The first area in which these missionaries proselyted was industrializing very rapidly. Although large-scale manufacturing had begun in the British Isles during the eighteenth century, it intensified when Great Britain became the dominant world power following Napoleons defeat in 1815. Lancashire, west Yorkshire, and Manchester formed the heart of the worlds preeminent cotton textile manufacturing.12 Further to the south around Birmingham, Britons had established the worlds foremost iron foundries.

Describing this region. Woodruff said that he “never saw anything that comes so near the description of the Lake of fire & Brimstone Spoken of by the Revelator John.”13

Industrialization generated both unprecedented wealth and abject poverty. Those who worked in the factories experienced chronic disease and abusive child labor. Unimaginable poverty and debilitation plagued those who were unemployed. Most Latter-day Saint converts came from the working classes, which experienced both sets of conditions.14

An acute observer. Woodruff described these oppressive conditions. After reaching Preston on January 13, 1840, Wilford encountered “streets crouded with the poor both male & female going to & from the factories with their… Clogg Shoes… The poor,” he said, “are in as great Bondage as the children of Israel in Egypt” Nevertheless, although the Saints lived in poverty, they had “warm hearts.”15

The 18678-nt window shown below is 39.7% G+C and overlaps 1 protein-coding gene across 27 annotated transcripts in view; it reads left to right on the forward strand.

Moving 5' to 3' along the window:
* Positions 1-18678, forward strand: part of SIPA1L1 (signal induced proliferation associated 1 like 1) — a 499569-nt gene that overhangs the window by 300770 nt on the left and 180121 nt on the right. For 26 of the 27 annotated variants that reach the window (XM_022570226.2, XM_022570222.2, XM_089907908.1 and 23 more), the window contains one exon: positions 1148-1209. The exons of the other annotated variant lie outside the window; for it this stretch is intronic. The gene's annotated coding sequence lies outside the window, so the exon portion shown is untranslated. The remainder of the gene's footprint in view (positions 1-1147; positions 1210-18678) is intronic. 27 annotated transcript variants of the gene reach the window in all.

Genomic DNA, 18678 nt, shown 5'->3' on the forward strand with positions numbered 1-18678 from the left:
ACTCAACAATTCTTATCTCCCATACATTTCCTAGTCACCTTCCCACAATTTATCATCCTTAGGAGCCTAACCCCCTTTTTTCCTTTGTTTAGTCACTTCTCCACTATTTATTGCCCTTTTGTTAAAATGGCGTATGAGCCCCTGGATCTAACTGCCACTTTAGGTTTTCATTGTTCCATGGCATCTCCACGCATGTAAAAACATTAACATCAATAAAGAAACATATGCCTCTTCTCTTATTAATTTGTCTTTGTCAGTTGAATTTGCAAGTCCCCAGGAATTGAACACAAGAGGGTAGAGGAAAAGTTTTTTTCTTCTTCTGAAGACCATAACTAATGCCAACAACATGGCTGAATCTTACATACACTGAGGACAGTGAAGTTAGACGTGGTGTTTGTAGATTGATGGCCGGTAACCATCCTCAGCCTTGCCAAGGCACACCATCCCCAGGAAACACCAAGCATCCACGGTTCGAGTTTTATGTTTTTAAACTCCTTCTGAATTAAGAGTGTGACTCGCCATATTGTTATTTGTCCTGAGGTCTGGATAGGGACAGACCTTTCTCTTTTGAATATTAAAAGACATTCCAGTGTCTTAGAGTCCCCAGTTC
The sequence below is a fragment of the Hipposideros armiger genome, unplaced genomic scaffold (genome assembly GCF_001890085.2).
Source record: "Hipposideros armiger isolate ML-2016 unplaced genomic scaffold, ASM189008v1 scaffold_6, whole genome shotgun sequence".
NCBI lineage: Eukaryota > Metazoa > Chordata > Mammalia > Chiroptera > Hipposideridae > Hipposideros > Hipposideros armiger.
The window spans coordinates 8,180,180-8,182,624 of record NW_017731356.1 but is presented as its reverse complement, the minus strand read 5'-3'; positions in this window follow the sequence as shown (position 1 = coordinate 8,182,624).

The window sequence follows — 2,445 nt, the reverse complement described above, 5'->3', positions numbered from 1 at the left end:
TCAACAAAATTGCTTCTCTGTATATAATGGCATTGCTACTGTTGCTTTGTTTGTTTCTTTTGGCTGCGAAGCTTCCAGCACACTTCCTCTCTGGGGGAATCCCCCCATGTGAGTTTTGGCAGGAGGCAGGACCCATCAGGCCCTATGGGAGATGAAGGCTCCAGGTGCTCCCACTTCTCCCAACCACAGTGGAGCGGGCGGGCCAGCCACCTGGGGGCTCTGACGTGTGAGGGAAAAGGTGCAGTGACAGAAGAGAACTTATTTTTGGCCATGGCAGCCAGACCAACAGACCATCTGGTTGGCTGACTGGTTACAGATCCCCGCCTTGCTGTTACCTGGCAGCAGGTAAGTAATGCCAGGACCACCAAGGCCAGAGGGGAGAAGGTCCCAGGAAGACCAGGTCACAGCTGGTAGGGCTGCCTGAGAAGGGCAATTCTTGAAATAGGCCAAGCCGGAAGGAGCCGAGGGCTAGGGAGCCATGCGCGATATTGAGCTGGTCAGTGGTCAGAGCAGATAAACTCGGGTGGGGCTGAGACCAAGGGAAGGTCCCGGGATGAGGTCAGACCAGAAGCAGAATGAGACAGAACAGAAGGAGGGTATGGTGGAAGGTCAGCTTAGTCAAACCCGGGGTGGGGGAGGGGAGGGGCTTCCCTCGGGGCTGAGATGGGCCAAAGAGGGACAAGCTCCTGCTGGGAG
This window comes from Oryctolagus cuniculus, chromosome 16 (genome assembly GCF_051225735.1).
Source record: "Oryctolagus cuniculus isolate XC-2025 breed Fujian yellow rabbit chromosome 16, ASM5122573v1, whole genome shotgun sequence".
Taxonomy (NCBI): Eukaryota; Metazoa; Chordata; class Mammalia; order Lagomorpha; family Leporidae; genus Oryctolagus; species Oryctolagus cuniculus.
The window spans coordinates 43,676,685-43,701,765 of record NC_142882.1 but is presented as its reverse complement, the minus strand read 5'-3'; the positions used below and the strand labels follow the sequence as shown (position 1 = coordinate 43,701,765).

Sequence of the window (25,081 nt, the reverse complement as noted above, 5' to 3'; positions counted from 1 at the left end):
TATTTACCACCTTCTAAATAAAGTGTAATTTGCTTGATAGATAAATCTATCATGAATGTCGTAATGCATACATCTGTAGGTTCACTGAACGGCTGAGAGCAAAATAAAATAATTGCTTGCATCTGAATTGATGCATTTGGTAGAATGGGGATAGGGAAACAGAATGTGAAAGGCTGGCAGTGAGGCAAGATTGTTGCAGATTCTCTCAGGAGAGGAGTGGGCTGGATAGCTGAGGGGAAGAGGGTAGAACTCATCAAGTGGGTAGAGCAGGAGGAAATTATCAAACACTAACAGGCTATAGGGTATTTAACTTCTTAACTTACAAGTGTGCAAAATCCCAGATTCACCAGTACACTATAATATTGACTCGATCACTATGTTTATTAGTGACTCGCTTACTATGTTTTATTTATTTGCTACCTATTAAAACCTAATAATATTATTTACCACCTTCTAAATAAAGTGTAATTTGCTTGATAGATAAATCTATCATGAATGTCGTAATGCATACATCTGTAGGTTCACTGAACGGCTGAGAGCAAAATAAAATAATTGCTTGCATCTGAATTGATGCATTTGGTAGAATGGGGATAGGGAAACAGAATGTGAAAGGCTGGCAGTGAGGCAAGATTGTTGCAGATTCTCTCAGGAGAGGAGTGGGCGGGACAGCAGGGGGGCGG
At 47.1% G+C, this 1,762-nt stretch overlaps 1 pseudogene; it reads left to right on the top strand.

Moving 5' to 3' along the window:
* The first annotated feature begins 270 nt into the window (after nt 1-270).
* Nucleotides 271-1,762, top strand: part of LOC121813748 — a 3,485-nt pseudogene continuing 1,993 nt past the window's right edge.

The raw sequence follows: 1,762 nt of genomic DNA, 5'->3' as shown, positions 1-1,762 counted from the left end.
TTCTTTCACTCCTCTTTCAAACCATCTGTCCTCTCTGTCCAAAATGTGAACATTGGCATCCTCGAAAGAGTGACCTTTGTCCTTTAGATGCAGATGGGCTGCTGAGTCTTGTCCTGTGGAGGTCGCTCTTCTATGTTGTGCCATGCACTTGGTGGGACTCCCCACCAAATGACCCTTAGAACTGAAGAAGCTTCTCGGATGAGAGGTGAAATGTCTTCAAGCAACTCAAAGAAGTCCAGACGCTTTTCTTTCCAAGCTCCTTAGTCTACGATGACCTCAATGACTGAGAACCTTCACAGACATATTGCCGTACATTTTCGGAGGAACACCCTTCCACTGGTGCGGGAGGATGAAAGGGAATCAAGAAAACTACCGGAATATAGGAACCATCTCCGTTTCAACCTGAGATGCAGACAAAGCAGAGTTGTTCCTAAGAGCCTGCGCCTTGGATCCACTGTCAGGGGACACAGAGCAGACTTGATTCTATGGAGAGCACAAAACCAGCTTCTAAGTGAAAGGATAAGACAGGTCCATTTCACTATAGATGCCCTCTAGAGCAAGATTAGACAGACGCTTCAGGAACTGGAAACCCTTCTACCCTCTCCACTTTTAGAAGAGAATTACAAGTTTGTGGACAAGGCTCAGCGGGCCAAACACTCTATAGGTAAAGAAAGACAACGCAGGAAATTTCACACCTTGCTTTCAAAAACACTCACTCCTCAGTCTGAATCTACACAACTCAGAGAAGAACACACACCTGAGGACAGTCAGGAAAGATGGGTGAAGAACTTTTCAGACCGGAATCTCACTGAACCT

On January 18 Woodruff, Richards, Clark, and Turley met William Clayton in Manchester, an industrial city of 320,000. Factories filled orders seasonally, so between orders factory workers were “flung” into the ranks of the unemployed and into “uter starvation.” Harsh working conditions and unemployment brutalized many into physical and mental illness. Woodruff wrote that after healing eleven sick members in the Manchester area, the missionaries also cast a devil from a deranged child.16

Woodruff visualized such conditions as evidence of the proximity of Christ s second coming and the fulfillment of the prophecies of Daniel, John, and Joseph Smith: “Signs that are appearing in the heavens & earth,” witnessed “the fulfillment of the word of God.”17

In council at Preston on January 17, the Apostles assigned John Taylor and Joseph Fielding to Liverpool, Hiram Clark and William Clayton to Manchester, Wilford Woodruff and Theodore Turley to the Staffordshire Potteries, and Willard Richards wherever the spirit directed him. Alexander Wright and Samuel Mulliner remained in Scotland, where they had proselyted since December 1839.18

Changing economic and social circumstances ripened many in the British working classes to accept the new religion, and Woodruff found converts not only in industrial cities but also in rural areas in southern Herefordshire and nearby Worcestershire and Gloucestershire. Those who converted to The Church of Jesus Christ of Latter-day Saints—especially in Herefordshire, Preston, and their environs—were much like the primitive restorationist Christians whom missionaries had converted in the United States and Canada. They had been seeking charismatic manifestations reminiscent of the primitive church and doctrines founded on New Testament Christianity that emphasized Christian love and concern. In their search they had generally followed one of three roads: they had divorced themselves from organized religion, become independent restorationists, or joined dissenting religious organizations.19